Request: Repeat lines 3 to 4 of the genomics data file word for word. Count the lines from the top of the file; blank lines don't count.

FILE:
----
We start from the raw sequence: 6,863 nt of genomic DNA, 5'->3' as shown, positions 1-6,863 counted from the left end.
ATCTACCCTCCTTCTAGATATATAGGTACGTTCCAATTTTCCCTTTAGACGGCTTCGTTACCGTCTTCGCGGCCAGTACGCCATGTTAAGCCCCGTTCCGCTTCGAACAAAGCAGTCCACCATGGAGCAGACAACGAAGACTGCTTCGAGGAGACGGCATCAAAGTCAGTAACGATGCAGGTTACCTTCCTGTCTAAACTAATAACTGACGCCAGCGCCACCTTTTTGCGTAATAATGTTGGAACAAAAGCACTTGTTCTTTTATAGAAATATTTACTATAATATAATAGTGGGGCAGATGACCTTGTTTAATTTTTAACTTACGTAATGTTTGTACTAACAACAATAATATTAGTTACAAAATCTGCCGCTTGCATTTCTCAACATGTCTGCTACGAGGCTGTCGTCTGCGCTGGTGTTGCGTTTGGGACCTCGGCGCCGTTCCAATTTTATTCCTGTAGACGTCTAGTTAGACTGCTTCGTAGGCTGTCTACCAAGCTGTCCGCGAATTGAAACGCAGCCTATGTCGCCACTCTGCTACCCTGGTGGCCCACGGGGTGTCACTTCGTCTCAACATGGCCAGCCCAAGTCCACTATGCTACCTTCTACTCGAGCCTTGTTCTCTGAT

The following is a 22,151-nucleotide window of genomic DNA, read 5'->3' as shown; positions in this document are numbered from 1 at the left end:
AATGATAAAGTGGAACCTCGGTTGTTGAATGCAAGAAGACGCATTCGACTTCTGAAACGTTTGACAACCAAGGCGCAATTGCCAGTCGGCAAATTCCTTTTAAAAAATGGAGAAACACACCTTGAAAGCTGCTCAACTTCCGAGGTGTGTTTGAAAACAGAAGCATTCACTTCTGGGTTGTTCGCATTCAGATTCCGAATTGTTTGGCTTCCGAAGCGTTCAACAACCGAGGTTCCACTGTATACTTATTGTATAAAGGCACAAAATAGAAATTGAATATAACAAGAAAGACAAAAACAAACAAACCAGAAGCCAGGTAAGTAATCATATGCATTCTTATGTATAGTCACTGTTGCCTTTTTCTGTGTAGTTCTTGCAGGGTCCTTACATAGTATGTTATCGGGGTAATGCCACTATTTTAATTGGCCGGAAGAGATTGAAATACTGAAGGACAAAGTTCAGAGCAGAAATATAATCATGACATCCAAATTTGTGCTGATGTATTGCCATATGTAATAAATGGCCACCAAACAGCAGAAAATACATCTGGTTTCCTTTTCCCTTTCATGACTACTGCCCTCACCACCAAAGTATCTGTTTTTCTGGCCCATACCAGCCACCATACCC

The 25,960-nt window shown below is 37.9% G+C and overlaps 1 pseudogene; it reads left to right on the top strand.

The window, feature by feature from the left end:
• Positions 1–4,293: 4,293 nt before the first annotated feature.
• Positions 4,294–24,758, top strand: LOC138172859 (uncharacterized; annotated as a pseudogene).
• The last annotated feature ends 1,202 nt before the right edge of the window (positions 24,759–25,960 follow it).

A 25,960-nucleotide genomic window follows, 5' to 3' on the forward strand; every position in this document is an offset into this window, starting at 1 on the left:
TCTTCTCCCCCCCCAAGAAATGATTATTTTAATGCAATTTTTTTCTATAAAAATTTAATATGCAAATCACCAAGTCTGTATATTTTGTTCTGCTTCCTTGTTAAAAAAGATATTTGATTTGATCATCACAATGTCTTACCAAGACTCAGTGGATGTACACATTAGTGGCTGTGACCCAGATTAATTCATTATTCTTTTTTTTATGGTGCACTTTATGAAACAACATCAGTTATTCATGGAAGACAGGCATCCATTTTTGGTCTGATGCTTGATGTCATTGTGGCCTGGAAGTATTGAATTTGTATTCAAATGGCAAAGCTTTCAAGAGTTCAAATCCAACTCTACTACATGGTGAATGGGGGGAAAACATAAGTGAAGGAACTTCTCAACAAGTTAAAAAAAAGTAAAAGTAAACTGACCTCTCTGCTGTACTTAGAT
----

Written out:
The following is a 22,151-nucleotide window of genomic DNA, read 5'->3' as shown; positions in this document are numbered from 1 at the left end:
AATGATAAAGTGGAACCTCGGTTGTTGAATGCAAGAAGACGCATTCGACTTCTGAAACGTTTGACAACCAAGGCGCAATTGCCAGTCGGCAAATTCCTTTTAAAAAATGGAGAAACACACCTTGAAAGCTGCTCAACTTCCGAGGTGTGTTTGAAAACAGAAGCATTCACTTCTGGGTTGTTCGCATTCAGATTCCGAATTGTTTGGCTTCCGAAGCGTTCAACAACCGAGGTTCCACTGTATACTTATTGTATAAAGGCACAAAATAGAAATTGAATATAACAAGAAAGACAAAAACAAACAAACCAGAAGCCAGGTAAGTAATCATATGCATTCTTATGTATAGTCACTGTTGCCTTTTTCTGTGTAGTTCTTGCAGGGTCCTTACATAGTATGTTATCGGGGTAATGCCACTATTTTAATTGGCCGGAAGAGATTGAAATACTGAAGGACAAAGTTCAGAGCAGAAATATAATCATGACATCCAAATTTGTGCTGATGTATTGCCATATGTAATAAATGGCCACCAAACAGCAGAAAATACATCTGGTTTCCTTTTCCCTTTCATGACTACTGCCCTCACCACCAAAGTATCTGTTTTTCTGGCCCATACCAGCCACCATACCC